Heeey pie club! Get your note-taking pencils ready... time for a botany lesson. Because of a special request by club member Rip Smops, of OH for “more fruit pies”, this month’s pie is a very cool old Shaker pie recipe: Rhubarb Angelica Pie! What? What’s that you say? Rhubarb isn’t a fruit? Good for you, that is absolutely correct! So remember last month, when I mentioned I was an Ornithologist? Well, don’t ask me how, but somehow I’m currently teaching a college course in flowering plants. And since my mind is swimming with fascinating botanical and taxonomic details, i feel compelled to teach you something.
Lecture 1, Fruit: a fruit, botanically, is the mature ovary of a flowering plant, which encases the seed(s). Sometimes fruit is fleshy and sweet, but it can also be, oh... an acorn, green bean, or a burr stuck to your sock. Basically, if it has a seed(s) inside, it’s a fruit.
Quiz : name 3 foods we call vegetables that are actually fruits (besides a tomato, that one is too easy).
Lecture 2, Vegetables: pretty much the rest of the whole plant *besides* the fruit or flower is the “vegetative” part of the plant. And any part of the plant you eat that falls in this category (everything else) is, technically, a vegetable (e.g. stems, leaves, shoots, roots). So both rhubarb AND angelica are vegetables, since we don’t eat the parts that contain the seeds.
Lecture 3, Plant Anatomy: OK. so check out the figure at the right. The stem is the main axis of the plant, which bears the leaves, branches, flowers, buds, etc. The “stem” thing on a leaf is really a petiole, and the “stem” from the true stem to the flower is really a peduncle.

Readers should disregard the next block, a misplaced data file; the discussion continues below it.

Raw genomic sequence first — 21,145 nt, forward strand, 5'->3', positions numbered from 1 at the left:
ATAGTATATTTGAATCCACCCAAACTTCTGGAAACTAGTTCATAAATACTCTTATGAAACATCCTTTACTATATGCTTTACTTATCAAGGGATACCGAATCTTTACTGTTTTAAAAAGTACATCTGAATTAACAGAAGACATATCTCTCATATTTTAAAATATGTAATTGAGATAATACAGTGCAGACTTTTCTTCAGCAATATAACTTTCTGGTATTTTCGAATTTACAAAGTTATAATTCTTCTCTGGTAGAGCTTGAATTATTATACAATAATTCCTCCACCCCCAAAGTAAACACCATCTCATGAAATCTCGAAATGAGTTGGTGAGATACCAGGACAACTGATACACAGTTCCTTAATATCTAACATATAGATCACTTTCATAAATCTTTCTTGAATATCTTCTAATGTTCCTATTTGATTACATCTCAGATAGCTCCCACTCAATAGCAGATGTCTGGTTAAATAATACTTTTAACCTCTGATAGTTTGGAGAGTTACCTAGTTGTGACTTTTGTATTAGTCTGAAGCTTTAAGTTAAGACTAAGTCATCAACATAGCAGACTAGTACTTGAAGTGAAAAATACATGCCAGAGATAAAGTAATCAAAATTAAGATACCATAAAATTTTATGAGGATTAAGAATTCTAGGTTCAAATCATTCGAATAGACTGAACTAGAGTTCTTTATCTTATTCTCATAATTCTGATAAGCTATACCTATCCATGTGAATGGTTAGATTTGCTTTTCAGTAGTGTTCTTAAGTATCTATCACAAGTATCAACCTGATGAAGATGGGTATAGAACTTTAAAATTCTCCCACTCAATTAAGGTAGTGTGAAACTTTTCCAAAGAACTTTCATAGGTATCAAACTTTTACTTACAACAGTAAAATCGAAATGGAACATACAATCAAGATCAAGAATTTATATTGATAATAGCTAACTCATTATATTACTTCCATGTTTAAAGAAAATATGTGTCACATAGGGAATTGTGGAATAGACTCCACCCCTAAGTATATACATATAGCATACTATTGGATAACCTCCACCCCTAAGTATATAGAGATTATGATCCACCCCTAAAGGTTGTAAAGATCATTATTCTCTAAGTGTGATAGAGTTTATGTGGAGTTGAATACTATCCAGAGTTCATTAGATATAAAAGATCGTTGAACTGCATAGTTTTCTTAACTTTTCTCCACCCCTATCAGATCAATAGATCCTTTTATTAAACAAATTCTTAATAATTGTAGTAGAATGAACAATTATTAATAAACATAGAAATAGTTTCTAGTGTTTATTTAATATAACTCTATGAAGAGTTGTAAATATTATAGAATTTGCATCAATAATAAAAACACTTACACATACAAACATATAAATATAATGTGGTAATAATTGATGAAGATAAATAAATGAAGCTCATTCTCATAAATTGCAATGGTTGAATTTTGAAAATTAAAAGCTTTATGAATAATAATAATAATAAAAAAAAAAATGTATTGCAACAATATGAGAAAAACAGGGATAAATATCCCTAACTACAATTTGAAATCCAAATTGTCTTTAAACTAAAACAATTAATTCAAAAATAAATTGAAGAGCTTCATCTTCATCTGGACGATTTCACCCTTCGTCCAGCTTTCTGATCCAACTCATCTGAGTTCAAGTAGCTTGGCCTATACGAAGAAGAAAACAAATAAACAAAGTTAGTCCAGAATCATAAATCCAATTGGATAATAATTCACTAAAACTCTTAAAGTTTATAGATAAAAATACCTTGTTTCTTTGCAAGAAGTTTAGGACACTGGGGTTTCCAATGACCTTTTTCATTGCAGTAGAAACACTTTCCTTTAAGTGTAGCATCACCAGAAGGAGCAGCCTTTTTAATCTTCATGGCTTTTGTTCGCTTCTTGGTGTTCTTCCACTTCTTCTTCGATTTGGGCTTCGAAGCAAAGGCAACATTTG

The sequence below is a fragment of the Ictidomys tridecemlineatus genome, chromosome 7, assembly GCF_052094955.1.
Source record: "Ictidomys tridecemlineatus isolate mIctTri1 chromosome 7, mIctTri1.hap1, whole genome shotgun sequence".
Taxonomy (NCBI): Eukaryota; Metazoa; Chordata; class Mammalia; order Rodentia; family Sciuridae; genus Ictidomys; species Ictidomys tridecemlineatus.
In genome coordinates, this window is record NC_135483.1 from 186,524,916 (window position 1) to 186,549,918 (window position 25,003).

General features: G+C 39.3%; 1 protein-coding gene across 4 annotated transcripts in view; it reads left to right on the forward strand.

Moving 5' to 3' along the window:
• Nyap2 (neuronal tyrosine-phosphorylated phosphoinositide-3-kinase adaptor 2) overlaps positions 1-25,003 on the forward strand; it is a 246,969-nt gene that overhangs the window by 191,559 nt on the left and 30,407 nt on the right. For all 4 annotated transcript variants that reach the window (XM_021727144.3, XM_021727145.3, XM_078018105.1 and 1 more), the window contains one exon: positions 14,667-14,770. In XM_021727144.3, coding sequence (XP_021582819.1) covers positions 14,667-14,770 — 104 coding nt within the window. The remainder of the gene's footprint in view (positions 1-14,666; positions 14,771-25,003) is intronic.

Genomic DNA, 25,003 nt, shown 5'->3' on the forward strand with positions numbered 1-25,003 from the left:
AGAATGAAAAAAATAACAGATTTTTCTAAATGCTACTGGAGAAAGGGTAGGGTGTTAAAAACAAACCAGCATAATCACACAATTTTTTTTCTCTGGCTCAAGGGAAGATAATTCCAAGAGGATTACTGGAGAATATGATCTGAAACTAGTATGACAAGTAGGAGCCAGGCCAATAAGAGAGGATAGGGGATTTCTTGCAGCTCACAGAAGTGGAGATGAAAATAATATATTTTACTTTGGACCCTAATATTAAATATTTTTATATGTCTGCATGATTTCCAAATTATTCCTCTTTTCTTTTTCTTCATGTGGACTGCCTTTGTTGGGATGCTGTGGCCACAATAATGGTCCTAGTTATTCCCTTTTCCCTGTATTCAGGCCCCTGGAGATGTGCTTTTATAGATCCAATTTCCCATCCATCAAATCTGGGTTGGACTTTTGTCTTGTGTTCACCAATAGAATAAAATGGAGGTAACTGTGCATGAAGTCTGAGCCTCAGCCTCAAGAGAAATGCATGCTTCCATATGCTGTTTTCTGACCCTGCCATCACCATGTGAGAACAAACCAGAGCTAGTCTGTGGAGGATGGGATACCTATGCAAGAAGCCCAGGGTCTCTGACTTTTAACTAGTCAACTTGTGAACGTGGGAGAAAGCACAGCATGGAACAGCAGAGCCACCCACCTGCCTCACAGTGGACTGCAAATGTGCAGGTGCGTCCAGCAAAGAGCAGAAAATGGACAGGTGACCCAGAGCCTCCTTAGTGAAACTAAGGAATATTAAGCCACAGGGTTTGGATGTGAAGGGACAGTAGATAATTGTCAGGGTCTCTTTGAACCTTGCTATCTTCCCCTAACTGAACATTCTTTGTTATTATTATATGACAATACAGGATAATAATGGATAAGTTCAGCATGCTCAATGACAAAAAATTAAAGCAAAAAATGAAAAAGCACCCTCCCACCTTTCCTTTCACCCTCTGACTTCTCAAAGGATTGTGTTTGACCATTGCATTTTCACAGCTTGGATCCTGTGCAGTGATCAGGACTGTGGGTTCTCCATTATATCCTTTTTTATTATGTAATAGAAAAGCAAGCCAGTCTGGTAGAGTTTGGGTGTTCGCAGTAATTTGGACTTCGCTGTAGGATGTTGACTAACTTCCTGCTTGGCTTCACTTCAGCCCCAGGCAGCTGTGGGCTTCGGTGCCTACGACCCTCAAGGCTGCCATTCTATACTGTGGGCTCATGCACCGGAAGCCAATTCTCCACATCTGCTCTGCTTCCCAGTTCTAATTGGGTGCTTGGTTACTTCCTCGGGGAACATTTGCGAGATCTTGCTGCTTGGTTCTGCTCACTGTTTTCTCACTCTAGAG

Lecture 4, Taxonomy: The “fruit” rhubarb is really the petiole of the large basal leaf of Rheum rhubarbarum. The “stem” is so reduced, that the leaves all appear to come from straight from the roots of the plant. Later in the season, R. rhubarbarum sends up a long peduncle with a cluster of small white flowers on top. The herb Angelica ( A. archangelica, a member of the carrot family, Apiaceae... formerly Umbelliferae), is a tall plant common in old-time European herb gardens. The strongly flavored roots are used to flavor liqueurs and the stems are commonly preserved in sugar and eaten as candy. In the recipe that follows, you should use the stem of a fresh plant.
Lecture 5, Poisons: As a defense against herbivores, many plants produce poisons in some or all of their parts. If you’re familiar with the wildflowers of N. America, you might know that there are several species of Angelica native here, but **DON”T** use them as a substitute in this recipe for the Garden Angelica. Not only are they not tasty, but they are very similar in appearance and genetically to the very poisonous water hemlock... so don’t mess around! Furthermore, only eat the red petioles of the rhubarb plant, because rhubarb produces toxins (oxalic acid) in high levels in it’s leaves.
Lecture 6, Gardens, Shakers, Pie: Just hang in there, we’re almost through... I’ll cover “The Shakers, Who are they?” another time. If you want to try growing some Angelica in your own garden, you can buy plants online at www.richters.com, a cool Canadian herb company. Just be aware that Angelica and Rhubarb are both perennial herbs that require a couple growing seasons before they will be mature enough to harvest. AND FINALLY........ here is the pie of the month, enjoy :
1/4 C. Diced Angelica stem
4 C. Rhubarb, cut into 1/2 inch chunks
1 1/2 C. Honey
6 T flour (but i prefer to substitute 1/4 C instant tapioca)
1/4 tsp salt
2 T butter
pastry for a two-crust 9” pie
Mix first 5 ingredients. Pour into pie shell. Dot with butter. Seal with top crust, cut vents in top crust. Bake at 350 F for 45-55 minutes or until filling is bubbling.